Cycling: Boardman ready for his ascent

Robin Nicholl on British hopes for the Tour de France starting tomorrow
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The Independent Online
Chris Boardman is changing treadmills. After honing his mountain- climbing technique on a power jogger at a local sports centre, Britain's big hope is headed for a treadmill with wheels, the Tour de France and its 3,535 kilometres of torture.

Last year he never saw the mountains, the teeth of the Tour. After a historic debut when he became the first Briton to carry the race leader's yellow jersey for three days by winning the opening time trial, he pulled out on the 11th of the 21 days in the saddle.

"Quitting is not an option this year," Boardman said. "I do not consider that completing the Tour is a big enough objective for me. It's going to be tough but I have to work for something.

"It's more frustrating for me when people in the street are looking for success. I am not at that point yet. I know it's disappointing for those who are looking for someone to support.

"I want to win the prologue time trial again, but that is more as an insurance. The Tour may be a most satisfying experience but it will not be pleasant. If someone does not make it hard for me then I will.

"I don't like cycling but I found I was good at it. It's painful, dangerous, and goes on for a long time, but I am a natural competitor. I enjoy winning even if I don't enjoy the experience of doing it. Money is not the main consideration. Racing is more a lifestyle, and a way of measuring success."

Any success this year depends on the Alps and the Pyrenees, and Boardman, who is as analytical as a research chemist, has prepared for the challenge. He has felt the slopes of l'Alpe d'Huez and the Galibier mountain under his wheels, and has maintained his climbing build-up in a Wirral sports centre.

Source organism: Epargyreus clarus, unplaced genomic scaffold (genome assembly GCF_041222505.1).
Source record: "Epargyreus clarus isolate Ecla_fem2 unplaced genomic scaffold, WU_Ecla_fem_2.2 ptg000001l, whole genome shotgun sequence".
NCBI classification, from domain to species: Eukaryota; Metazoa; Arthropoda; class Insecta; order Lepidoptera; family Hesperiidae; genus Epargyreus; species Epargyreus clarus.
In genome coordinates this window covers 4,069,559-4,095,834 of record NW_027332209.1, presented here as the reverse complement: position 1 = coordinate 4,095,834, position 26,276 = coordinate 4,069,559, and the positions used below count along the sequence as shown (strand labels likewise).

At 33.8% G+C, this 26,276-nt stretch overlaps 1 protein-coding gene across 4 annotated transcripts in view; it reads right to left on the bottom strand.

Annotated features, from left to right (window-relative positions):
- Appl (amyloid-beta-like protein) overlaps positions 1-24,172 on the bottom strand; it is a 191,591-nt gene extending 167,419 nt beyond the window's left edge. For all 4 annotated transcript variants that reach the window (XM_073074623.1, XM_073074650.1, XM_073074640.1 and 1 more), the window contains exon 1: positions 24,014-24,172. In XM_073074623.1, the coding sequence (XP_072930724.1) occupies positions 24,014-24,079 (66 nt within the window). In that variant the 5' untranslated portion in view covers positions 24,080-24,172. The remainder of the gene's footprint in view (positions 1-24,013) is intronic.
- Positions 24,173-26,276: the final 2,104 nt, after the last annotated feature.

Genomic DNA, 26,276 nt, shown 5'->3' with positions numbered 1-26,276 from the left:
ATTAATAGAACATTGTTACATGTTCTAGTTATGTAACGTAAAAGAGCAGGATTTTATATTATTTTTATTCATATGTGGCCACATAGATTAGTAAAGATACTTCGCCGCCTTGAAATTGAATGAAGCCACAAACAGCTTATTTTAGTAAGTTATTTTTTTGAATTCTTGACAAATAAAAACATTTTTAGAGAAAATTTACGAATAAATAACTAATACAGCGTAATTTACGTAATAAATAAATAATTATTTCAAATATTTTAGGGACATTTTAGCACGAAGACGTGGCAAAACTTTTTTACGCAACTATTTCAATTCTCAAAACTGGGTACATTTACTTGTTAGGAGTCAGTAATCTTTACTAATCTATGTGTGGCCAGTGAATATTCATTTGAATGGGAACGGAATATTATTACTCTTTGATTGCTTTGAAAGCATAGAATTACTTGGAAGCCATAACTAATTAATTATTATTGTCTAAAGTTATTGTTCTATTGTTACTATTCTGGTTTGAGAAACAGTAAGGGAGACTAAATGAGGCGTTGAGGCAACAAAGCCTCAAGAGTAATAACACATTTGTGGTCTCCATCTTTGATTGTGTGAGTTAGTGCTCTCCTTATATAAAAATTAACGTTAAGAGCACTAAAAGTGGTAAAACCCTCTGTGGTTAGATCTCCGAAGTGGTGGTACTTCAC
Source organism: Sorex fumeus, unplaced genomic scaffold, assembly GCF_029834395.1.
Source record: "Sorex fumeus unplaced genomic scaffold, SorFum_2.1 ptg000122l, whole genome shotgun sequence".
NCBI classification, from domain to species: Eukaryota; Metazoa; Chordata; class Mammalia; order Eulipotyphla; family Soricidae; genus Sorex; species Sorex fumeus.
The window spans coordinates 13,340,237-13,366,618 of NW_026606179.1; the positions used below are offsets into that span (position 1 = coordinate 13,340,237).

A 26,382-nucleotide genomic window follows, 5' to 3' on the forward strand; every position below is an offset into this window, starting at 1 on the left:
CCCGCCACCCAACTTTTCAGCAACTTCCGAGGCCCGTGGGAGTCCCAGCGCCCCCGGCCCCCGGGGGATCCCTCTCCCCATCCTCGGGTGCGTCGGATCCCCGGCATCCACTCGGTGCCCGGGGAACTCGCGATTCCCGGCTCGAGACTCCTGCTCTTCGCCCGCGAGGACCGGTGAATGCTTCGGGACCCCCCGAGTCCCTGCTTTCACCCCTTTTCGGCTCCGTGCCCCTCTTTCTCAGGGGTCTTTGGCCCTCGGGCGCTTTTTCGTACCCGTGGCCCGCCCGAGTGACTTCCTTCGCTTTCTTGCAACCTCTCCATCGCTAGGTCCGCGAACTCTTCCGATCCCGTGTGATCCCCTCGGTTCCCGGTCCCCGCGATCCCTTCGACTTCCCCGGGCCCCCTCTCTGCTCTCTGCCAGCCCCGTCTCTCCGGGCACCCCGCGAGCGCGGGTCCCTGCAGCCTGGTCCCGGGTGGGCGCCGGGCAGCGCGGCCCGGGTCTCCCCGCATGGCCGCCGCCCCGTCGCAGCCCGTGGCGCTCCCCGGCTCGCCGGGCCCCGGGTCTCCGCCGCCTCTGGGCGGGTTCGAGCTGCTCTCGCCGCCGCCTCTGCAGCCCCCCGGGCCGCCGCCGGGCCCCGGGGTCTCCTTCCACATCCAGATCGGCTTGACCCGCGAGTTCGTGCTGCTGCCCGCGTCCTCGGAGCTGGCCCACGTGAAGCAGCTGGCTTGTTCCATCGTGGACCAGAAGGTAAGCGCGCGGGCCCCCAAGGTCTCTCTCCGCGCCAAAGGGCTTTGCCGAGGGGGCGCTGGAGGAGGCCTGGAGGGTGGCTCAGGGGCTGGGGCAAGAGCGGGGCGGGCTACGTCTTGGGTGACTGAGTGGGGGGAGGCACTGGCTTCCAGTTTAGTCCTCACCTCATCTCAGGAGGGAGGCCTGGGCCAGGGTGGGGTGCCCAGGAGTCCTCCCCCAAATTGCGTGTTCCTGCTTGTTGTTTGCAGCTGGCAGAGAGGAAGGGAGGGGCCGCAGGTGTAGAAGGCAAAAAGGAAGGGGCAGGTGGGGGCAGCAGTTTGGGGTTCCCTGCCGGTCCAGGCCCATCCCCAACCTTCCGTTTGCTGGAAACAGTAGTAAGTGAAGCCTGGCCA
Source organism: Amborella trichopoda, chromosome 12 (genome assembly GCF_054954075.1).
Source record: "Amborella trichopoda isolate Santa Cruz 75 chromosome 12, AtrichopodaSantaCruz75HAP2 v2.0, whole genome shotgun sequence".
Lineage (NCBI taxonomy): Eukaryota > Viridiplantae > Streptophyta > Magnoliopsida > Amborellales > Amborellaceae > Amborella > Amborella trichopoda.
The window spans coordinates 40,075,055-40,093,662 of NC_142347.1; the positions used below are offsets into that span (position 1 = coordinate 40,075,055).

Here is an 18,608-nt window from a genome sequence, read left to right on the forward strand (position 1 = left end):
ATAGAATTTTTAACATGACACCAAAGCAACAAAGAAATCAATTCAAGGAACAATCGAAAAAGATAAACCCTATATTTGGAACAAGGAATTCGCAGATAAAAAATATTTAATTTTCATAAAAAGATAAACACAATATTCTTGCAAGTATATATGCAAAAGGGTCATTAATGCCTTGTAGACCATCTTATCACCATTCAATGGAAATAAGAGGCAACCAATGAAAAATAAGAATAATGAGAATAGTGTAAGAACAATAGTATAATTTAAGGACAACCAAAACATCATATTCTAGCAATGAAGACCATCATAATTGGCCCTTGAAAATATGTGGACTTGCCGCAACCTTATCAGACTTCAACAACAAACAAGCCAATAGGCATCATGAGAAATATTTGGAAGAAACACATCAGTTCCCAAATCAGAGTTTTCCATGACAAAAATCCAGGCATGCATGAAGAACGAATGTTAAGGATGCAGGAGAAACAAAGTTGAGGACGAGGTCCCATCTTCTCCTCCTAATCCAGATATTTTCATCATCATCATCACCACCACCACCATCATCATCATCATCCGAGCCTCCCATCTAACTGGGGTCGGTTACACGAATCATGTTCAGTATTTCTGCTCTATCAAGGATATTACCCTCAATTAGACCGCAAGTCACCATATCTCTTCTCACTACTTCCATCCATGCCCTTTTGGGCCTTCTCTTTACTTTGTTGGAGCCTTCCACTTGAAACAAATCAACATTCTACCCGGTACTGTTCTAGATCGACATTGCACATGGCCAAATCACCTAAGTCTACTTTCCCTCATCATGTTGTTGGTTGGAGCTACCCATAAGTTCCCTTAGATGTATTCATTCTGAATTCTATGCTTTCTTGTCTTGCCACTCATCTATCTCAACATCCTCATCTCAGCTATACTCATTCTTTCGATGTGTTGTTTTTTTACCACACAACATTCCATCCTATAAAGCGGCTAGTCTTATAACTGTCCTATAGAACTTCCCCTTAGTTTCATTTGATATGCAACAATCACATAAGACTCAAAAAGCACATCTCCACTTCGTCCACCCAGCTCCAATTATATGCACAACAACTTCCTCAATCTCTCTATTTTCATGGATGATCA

"I rode my bike on a runner's treadmill at the centre, adjusting the controls to alter the gradient and the speed. An hour of this after two hours of road training is very effective."

There is no substitute for the mighty Tourmalet in the Pyrenees or the serpent-like climb to the Alpine ski resort of l'Alpe d'Huez. If Boardman sees the Tour as "a trip to hell", these are the sharp prongs of the devil's fork. "We have tried to analyse what went wrong when I have had a bad climb. We still don't know the answers, so it is down to educated guesses."

He is making up for his lack of Tour knowledge by going to those whose legs and minds have stored the agony like pedalling memory banks. Eddy Merckx, the Belgian who won five Tours de France, has produced a mountain special, made of titanium, in his bike factory to help Boardman.

"I talk a lot with Robert Millar," Boardman said. Millar has 12 years' experience of Tour mountains, and 11 years ago the Scot won the red polka dot jersey of the Tour's best mountain climber. "His advice was the reason I went to Grenoble so that I could ride on the mountains in the heat. I find it difficult climbing in the heat. But it lashed with rain all the time I was there.

"Because I am from northern Europe my sweat has a much higher salt content than Miguel Indurain of Spain. Now we are trying to overcome those losses by using specialised drinks."

Last year's Tour suffered temperatures topping 36C (nearly 97F) and Boardman's attempts to recreate such heat by training under layers of clothing on home roads did not work.

Behind his development is his trainer, Peter Keen, and for the past 18 months Roger Legeay, the manager of his team who are sponsored by the French insurers, GAN. "He [Legeay] doesn't give me a hard time, and he takes the stress if any from sponsors," Boardman said. "He doesn't pass it on to the riders. Sometimes though, I see it in his face and it makes me feel a little responsible."

Yet in one year Boardman achieved more than many do in a career. "I made it hard for myself with that Tour success and two world titles. If I win one title this year it will be seen as failure."

Such success has more than one price. As Boardman progressed from Olympic champion to world record holder then to his Tour mini-triumph and world titles, he has had to sacrifice time with his children, Edward, Harriet, and George.

"I don't unwind and I am not good at sitting still, but I like spending time with the kids. It eases the guilt of missing out on their growing up. They don't wait, and that's one of the expensive parts of this job."

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